It’s been a stellar few weeks for Twitter parodies. London’s venerable Guardian newspaper announced in a solemn April Fools edition that after 188 years of ink, it was converting to an entirely Twitter-based publication. They also promised to convert the paper’s archive (stretching back to 1821) to tweets, including such classics as “”OMG Hitler invades Poland, allies declare war see tinyurl.com/b5x6e for more”; and “JFK assassin8d @ Dallas, def. heard second gunshot from grassy knoll WTF?”
Meanwhile, NPR’s Wait Wait Don’t Tell Me offered some tweets boiling down some of the world’s great novels (including this gem).
But behind the quips lies a real crisis, as market researchers, brand managers, and marketing executives are increasingly overwhelmed by the data deluge enabled by web mining, online surveys, tracking studies, etc. In that context, a nice, 140-character snapshot looks appealing … until you multiply it by a couple of hundred thousand a minute and end up either powerless to master your Twittter addiction, or cowering in a corner, seeking shelter from the onslaught. Indeed, as Diane and Manila noted in their recent blog postings, one of the overarching themes at the recent ARF Rethink conference was Research has lost its ability to hear the unexpected, and needs to find new ways to quickly and digestibly bring the consumer to life.
How do we make meaning from noise? How do we partake of the voice of the customer in sensible, nutritious servings, as opposed to gluttonously, compulsively consuming it like junk food? How do we transform a steady stream of data into an actionable set of portion-controlled insights?
One answer lies in storytelling. Listen to any one of the 35,000 two-to-three- minute segments in the ongoing Story Corps project and you’ll know what I mean by “portion-controlled insights.” Each of these gems instantaneously hooks you, moves you, and teaches you something about the speaker.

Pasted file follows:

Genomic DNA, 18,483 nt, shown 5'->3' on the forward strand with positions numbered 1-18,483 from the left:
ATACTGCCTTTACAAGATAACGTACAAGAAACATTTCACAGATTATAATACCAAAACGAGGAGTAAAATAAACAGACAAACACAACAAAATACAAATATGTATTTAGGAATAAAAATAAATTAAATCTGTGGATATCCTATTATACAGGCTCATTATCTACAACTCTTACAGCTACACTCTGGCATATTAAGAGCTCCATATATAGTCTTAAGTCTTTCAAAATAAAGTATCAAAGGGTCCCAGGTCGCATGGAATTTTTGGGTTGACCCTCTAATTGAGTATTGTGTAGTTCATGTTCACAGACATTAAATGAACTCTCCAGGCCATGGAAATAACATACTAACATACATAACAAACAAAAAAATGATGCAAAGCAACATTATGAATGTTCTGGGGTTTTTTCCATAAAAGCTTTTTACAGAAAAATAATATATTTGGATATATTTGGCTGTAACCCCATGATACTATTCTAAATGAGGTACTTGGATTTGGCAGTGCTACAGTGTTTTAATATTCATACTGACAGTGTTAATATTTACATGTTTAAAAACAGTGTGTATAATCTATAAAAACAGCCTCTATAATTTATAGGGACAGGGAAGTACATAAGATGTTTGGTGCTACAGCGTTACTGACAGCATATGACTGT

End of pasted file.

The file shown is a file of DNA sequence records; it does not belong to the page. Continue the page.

In their excellent article on The Persuasive Power of Story, Edward Wachtman and Sheree L. Johnson note that “We tell a story if we want to communicate in a way that captures peoples’ imagination, connects with them at a deeply emotional level, is persuasive and leads to the behaviors we desire.” While these authors are urging brands to employ storytelling to emotionally engage their customers, storytelling is an equally powerful method through customers can penetrate the noise and emotionally connect with you – the CMOs, brand managers, and others in your organization whose job is to forge customer relationships.
On any given day in our communities, we hear capsule comedies, dramas, serial tales, and farces. Whether the story is about something as mundane as turkey giblets (you’d be amazed at how many Thanksgiving stories center around not knowing if and how to remove them – are you listening, Butterball and Whole Foods?) or as weighty as coping with illness (true patient stories and support forums are not only the best use of social media, Pfizer, but kosher even in the eyes of the FDA), they all demonstrate how people make meaning of their lives and encounters, with each other and with you.
Why are they so powerful? Well, consider the narrative structure of a story. From the Iliad to Twilight, a story typically centers around a quest – in business-speak, a challenge or unmet need. Along the protagonist’s journey to meet that need, they meet scoundrels and saints, helpers and distracters – in marketing terms, influencers and competitors. At the story’s climax, the quest is thwarted or fulfilled, which can be translated to say that your product works or it doesn’t, confers expected or unexpected benefits. And in the dénouement, the story provides the aftermath, or as applied to brands, depicts the long-term experience that alerts you to opportunities for product and service refinement.
This is what we writing pros refer to as the “Narrative Arc,” and communities, with their diversity of consumers, are a virtual Noah’s Narrative Ark (pun intended). In short, when your customers tell you stories, you can hear how they make you, the brand, a character, build a plot line that reveals the emotional benefit of a given brand, product, or service, and result in outcomes that will surprise, delight, or dismay – but unfailingly engage you.
What transformative stories have you heard from your customers?